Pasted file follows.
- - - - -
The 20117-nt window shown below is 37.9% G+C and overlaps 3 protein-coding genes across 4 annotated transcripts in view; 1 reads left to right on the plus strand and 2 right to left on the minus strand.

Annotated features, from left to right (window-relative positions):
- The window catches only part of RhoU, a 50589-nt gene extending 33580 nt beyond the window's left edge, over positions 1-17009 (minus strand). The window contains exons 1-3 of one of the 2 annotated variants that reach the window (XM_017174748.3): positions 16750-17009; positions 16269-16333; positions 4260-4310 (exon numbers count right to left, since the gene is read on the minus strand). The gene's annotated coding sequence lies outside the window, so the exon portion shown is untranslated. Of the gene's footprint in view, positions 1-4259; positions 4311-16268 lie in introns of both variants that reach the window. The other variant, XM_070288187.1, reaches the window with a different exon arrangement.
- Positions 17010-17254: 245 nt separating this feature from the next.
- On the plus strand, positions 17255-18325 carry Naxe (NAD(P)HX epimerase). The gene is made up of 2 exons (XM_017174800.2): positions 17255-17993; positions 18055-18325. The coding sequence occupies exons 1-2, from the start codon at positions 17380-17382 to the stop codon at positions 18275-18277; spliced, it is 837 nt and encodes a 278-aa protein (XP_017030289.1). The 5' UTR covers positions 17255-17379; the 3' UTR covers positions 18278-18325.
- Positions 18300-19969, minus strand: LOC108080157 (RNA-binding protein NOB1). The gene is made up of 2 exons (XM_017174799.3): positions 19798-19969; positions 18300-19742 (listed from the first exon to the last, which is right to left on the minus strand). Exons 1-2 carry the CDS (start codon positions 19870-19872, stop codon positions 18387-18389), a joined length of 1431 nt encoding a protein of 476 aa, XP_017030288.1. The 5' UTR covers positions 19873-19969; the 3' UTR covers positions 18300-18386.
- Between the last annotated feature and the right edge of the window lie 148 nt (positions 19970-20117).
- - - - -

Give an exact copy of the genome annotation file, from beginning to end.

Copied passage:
The 20117-nt window shown below is 37.9% G+C and overlaps 3 protein-coding genes across 4 annotated transcripts in view; 1 reads left to right on the plus strand and 2 right to left on the minus strand.

Annotated features, from left to right (window-relative positions):
- The window catches only part of RhoU, a 50589-nt gene extending 33580 nt beyond the window's left edge, over positions 1-17009 (minus strand). The window contains exons 1-3 of one of the 2 annotated variants that reach the window (XM_017174748.3): positions 16750-17009; positions 16269-16333; positions 4260-4310 (exon numbers count right to left, since the gene is read on the minus strand). The gene's annotated coding sequence lies outside the window, so the exon portion shown is untranslated. Of the gene's footprint in view, positions 1-4259; positions 4311-16268 lie in introns of both variants that reach the window. The other variant, XM_070288187.1, reaches the window with a different exon arrangement.
- Positions 17010-17254: 245 nt separating this feature from the next.
- On the plus strand, positions 17255-18325 carry Naxe (NAD(P)HX epimerase). The gene is made up of 2 exons (XM_017174800.2): positions 17255-17993; positions 18055-18325. The coding sequence occupies exons 1-2, from the start codon at positions 17380-17382 to the stop codon at positions 18275-18277; spliced, it is 837 nt and encodes a 278-aa protein (XP_017030289.1). The 5' UTR covers positions 17255-17379; the 3' UTR covers positions 18278-18325.
- Positions 18300-19969, minus strand: LOC108080157 (RNA-binding protein NOB1). The gene is made up of 2 exons (XM_017174799.3): positions 19798-19969; positions 18300-19742 (listed from the first exon to the last, which is right to left on the minus strand). Exons 1-2 carry the CDS (start codon positions 19870-19872, stop codon positions 18387-18389), a joined length of 1431 nt encoding a protein of 476 aa, XP_017030288.1. The 5' UTR covers positions 19873-19969; the 3' UTR covers positions 18300-18386.
- Between the last annotated feature and the right edge of the window lie 148 nt (positions 19970-20117).